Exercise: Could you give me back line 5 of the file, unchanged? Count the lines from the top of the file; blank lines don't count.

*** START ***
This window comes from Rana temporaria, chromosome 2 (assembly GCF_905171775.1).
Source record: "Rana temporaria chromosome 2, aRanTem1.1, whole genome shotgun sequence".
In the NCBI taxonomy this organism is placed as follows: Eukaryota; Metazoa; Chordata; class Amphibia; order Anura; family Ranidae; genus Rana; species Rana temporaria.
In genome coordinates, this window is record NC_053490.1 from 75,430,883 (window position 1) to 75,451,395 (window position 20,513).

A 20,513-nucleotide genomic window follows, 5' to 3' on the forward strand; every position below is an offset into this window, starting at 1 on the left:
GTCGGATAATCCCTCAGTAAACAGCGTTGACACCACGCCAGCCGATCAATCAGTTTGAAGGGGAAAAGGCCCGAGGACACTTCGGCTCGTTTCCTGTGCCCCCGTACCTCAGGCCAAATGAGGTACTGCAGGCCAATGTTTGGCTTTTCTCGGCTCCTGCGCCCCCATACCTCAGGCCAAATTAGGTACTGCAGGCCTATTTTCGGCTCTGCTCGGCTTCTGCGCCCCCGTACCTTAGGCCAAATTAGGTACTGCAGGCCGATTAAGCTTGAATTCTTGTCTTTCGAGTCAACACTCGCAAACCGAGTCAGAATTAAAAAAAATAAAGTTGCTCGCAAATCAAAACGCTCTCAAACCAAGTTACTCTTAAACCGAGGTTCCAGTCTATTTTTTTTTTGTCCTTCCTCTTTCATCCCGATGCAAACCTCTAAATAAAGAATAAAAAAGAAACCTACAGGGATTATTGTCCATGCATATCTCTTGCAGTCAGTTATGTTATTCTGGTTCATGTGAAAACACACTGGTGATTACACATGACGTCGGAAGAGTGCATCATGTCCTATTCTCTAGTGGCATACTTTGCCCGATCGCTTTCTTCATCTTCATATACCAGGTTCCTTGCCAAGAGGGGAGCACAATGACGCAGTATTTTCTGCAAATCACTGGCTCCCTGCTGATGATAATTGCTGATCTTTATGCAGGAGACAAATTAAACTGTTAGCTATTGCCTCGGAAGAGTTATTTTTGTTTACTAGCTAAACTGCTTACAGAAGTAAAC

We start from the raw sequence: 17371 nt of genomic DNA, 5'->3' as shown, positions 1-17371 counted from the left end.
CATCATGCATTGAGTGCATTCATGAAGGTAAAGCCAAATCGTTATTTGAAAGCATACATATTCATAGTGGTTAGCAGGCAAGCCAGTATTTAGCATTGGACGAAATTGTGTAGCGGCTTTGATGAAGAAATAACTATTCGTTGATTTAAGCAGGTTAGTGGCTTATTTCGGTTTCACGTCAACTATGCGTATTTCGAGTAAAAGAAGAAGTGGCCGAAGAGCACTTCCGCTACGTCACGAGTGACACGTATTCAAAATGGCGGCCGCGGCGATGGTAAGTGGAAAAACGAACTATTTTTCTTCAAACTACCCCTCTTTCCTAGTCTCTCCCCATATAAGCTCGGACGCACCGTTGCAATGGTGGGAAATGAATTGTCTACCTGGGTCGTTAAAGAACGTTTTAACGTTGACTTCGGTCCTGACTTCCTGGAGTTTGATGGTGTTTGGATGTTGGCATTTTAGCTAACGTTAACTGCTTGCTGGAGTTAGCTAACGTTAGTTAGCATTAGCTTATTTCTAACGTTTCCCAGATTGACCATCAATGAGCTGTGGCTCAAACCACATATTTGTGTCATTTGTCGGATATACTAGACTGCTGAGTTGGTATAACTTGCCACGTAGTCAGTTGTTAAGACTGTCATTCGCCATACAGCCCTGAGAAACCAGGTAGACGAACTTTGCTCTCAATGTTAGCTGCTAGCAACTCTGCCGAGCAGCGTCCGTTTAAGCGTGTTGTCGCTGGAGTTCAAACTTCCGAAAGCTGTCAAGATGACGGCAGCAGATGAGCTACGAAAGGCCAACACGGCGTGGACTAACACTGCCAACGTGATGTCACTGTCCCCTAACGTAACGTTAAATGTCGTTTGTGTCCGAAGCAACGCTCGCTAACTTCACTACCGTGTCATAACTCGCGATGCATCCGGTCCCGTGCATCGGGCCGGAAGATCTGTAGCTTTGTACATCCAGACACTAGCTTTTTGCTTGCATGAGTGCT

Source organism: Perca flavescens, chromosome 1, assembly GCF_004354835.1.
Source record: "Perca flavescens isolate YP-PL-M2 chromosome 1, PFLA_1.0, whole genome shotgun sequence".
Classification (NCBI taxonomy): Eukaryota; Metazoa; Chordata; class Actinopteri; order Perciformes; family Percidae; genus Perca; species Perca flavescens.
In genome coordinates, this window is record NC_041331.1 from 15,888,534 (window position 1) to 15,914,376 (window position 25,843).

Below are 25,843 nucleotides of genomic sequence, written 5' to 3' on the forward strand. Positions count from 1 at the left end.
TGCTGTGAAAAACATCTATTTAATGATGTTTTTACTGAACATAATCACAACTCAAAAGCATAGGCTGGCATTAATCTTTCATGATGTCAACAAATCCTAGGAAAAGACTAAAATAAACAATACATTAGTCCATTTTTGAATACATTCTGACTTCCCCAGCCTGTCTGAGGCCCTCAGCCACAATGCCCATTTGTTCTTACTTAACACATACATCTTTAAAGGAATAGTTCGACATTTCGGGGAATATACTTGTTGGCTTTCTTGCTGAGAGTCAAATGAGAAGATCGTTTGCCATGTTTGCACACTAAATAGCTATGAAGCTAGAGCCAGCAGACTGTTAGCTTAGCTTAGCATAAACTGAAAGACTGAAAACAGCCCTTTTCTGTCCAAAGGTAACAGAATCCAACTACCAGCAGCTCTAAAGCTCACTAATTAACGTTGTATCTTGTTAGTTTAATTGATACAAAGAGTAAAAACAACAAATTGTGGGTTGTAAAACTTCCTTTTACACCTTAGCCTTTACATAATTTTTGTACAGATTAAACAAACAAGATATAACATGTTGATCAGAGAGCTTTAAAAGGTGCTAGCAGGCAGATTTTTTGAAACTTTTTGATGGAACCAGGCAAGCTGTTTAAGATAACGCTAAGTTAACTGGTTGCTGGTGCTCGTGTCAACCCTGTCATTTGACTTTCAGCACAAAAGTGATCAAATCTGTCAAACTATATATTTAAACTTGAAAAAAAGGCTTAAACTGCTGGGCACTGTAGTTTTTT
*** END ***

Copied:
A 20,513-nucleotide genomic window follows, 5' to 3' on the forward strand; every position below is an offset into this window, starting at 1 on the left: